Exercise burns calories, so you might assume it makes you feel hungrier. It turns out that's not true. US News points to several studies showing that your desire to eat actually decreases after a workout.
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Brigham Young University conducted a study to test how women responded to eating after exercise and without exercise. The California Polytechnic State University conducted a more comprehensive study, including men and women, engaging in a larger variety of physical activity.
While both study sizes were fairly small, each clearly found the desire to eat decreased in participants (based on their responses and brain activity). We're not actually desiring food after exercise, but we tend to eat more anyway. In fact, we'll eat more if we even think about exercise. US News explains:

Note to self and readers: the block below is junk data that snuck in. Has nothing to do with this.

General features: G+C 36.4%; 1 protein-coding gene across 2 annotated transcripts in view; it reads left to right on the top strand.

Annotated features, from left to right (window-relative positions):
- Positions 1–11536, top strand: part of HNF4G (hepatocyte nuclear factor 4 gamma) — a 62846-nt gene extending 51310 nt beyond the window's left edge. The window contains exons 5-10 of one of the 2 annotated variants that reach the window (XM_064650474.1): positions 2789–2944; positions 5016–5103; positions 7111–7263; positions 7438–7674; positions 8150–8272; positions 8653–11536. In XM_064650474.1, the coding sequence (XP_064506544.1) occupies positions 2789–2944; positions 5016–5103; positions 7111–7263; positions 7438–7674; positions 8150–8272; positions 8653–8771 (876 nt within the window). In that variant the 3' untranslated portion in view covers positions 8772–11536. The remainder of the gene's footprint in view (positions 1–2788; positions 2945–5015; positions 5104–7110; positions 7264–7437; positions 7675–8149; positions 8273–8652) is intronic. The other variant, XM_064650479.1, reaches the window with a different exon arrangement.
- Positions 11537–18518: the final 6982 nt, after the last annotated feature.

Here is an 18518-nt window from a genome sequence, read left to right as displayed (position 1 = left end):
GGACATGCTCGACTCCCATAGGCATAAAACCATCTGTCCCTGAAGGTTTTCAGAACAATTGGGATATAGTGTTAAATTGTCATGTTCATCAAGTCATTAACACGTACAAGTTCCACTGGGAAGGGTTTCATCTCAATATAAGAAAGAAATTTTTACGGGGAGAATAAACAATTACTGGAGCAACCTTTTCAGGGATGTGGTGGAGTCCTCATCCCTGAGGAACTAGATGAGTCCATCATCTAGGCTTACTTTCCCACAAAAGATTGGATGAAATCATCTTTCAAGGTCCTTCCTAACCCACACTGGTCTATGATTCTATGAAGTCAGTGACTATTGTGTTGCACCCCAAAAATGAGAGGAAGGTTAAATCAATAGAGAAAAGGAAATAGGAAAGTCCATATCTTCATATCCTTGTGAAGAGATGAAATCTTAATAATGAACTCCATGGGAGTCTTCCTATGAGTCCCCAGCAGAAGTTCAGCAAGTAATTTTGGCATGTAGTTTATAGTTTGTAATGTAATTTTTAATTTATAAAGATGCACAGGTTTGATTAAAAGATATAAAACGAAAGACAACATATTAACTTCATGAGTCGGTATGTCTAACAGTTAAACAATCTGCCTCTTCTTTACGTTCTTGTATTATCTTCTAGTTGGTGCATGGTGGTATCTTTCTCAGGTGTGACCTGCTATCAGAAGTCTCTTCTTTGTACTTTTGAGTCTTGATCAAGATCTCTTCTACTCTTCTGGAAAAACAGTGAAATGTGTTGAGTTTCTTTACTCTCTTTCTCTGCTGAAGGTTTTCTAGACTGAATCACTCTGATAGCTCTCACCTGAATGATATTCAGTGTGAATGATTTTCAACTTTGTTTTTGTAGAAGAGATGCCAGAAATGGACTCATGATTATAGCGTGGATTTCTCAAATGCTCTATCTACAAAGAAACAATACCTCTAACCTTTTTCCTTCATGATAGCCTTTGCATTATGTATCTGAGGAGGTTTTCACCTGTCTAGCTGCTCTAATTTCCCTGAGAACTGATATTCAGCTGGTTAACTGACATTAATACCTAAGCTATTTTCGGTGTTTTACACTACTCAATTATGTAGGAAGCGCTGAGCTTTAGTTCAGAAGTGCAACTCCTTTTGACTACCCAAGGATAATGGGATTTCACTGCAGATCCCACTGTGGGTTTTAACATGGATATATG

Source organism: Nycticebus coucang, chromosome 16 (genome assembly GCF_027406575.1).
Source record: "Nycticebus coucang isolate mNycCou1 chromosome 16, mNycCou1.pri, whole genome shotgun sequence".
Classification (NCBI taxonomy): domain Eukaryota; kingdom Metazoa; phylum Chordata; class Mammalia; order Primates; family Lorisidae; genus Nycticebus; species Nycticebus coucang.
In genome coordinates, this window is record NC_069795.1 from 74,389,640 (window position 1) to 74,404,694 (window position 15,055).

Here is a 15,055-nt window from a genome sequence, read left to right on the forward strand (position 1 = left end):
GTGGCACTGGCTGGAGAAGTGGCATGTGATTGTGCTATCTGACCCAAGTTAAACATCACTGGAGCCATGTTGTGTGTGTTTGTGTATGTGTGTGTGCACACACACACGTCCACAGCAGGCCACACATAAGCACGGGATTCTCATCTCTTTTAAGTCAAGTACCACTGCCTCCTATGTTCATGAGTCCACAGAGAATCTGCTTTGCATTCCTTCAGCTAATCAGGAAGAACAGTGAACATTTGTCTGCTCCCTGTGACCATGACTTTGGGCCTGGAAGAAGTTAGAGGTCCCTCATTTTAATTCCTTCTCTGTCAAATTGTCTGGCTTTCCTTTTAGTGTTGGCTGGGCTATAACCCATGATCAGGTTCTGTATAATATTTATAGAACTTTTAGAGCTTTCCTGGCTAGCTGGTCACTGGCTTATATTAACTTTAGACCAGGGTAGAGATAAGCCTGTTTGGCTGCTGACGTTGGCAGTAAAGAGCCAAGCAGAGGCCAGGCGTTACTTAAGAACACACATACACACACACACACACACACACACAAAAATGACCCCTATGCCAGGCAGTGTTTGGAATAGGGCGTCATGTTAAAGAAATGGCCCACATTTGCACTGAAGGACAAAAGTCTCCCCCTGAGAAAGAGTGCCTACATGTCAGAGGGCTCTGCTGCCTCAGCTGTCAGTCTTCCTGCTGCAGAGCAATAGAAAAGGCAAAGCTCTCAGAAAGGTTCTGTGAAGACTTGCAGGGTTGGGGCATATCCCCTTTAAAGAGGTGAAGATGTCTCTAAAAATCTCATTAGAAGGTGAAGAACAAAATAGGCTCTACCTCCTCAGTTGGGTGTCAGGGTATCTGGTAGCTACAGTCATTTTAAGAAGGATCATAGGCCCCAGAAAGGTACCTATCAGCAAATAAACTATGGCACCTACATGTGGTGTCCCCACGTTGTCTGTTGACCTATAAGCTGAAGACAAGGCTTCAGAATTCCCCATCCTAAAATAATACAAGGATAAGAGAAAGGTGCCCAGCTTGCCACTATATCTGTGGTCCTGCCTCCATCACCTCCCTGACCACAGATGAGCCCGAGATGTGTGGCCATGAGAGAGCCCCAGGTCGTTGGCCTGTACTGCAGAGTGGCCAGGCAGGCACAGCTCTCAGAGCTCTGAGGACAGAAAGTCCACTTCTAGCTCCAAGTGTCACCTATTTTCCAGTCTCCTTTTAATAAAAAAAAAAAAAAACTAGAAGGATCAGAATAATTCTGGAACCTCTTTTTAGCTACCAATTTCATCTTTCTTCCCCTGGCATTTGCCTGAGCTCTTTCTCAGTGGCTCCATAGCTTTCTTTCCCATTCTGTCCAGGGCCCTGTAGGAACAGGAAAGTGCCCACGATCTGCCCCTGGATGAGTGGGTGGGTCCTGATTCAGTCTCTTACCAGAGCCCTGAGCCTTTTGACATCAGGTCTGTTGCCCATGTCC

Psychologists at the University of Leeds, in England, observed that compensatory eating post-exercise is common among "hedonic eaters"-people who eat for pleasure rather than to maintain energy balance, according to the Journal of Clinical Endocrinology and Metabolism. In the study, "compensators" showed signs of hedonic hunger. Not only did they eat more than "non-compensators" after a high-intensity workout, but they also rated the food more palatable and had more interest in high-fat, sweet foods.
When you're hungry, you should eat, but pay attention to how you actually feel rather than what you want. You may just think you're hungry after exercise when, in reality, you're not.